If your cat is an innate tree dweller, it likes spending time up in the trees and on high platforms, like tables or bookshelves, that offer great views of the surroundings. Such positioning makes your cat feel safe and gives it more control of the area.

The beach dweller prefers to stay out in the open. You will know your cat is a beach dweller if they like to stay in open spaces and watch the flow of life. 

These cats seem to have no strategy for stalking or hunting, they don't think of potential threats, they just enjoy each moment of the day to the fullest.

Finally, the bush dweller prefers to stay on the ground in a hidden place and stalk the prey. If your feline likes to bunker down under the blanket, chair or table, it's most probably a bush dweller. 

Hiding is its style that makes it feel comfortable and safe.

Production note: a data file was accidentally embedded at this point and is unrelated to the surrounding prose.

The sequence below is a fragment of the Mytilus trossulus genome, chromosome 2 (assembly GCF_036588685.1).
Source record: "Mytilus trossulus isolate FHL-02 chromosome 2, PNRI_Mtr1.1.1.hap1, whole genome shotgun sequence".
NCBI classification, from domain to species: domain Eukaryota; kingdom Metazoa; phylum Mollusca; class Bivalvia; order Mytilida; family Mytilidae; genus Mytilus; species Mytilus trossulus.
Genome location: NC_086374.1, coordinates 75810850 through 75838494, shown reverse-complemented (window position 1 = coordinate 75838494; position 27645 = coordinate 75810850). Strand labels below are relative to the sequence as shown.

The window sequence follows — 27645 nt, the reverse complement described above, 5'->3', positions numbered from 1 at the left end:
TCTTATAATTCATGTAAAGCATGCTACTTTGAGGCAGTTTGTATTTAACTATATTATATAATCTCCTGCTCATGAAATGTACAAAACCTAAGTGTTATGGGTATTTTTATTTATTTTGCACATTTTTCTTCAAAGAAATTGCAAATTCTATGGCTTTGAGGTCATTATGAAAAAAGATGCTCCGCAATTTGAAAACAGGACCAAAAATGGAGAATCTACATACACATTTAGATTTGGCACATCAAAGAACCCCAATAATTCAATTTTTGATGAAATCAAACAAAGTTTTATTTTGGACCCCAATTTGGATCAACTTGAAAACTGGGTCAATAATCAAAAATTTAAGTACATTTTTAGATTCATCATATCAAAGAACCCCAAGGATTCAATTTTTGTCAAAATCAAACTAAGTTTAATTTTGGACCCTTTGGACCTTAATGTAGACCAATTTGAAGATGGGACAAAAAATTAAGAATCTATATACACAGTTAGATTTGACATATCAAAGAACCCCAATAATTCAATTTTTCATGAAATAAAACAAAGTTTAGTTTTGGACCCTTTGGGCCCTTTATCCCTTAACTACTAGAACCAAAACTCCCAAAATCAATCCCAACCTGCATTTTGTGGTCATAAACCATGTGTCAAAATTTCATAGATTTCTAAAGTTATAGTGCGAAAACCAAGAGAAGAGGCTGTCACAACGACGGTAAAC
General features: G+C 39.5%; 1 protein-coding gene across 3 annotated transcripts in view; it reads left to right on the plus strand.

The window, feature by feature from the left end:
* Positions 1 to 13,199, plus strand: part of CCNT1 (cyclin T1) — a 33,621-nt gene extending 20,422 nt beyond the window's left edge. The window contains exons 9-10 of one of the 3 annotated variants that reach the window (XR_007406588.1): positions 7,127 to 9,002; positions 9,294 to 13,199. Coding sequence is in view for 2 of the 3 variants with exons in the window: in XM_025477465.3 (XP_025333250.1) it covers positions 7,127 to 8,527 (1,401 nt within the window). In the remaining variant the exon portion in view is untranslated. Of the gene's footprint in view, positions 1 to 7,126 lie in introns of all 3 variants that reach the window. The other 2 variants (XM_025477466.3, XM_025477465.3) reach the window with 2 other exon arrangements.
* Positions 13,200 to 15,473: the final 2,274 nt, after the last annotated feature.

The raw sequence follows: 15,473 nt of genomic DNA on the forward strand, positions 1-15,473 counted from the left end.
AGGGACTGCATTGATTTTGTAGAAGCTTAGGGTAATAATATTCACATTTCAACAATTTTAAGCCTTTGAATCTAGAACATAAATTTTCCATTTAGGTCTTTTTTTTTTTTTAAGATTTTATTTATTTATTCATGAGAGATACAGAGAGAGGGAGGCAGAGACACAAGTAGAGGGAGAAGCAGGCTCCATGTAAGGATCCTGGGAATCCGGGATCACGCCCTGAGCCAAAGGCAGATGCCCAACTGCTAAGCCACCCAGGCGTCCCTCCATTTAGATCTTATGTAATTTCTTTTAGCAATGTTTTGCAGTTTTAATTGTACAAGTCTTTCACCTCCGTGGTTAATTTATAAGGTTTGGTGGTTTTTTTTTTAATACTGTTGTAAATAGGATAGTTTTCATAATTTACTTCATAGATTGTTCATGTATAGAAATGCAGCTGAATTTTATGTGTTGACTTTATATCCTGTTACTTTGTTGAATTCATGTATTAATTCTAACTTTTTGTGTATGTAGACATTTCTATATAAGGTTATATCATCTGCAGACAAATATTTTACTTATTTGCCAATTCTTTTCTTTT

Cats are playful creatures. You may have noticed!  

Sometimes they play alone with their toys, other times they crave playing with their owners. Even if you are lying in bed, they will still find a way to tease you and invite you join the game. Hiding under the blanket and suddenly attacking your hands or legs might be a great way for your kitten to entertain itself. 

Curious felines may also plunge under the blanket to see what is going on there and look for new adventures.


Cats may go under the covers if they feel ill. This is an instinct they borrowed from their wild relatives that had to hide so other animals didn't notice their vulnerability. 

If a predator noticed the cat felt bad, it would attack it because there would be low chance for it to defend itself. Domestic cats behave in the same way, although the threat is practically inexistent. 

They retreat under the covers to recover safely.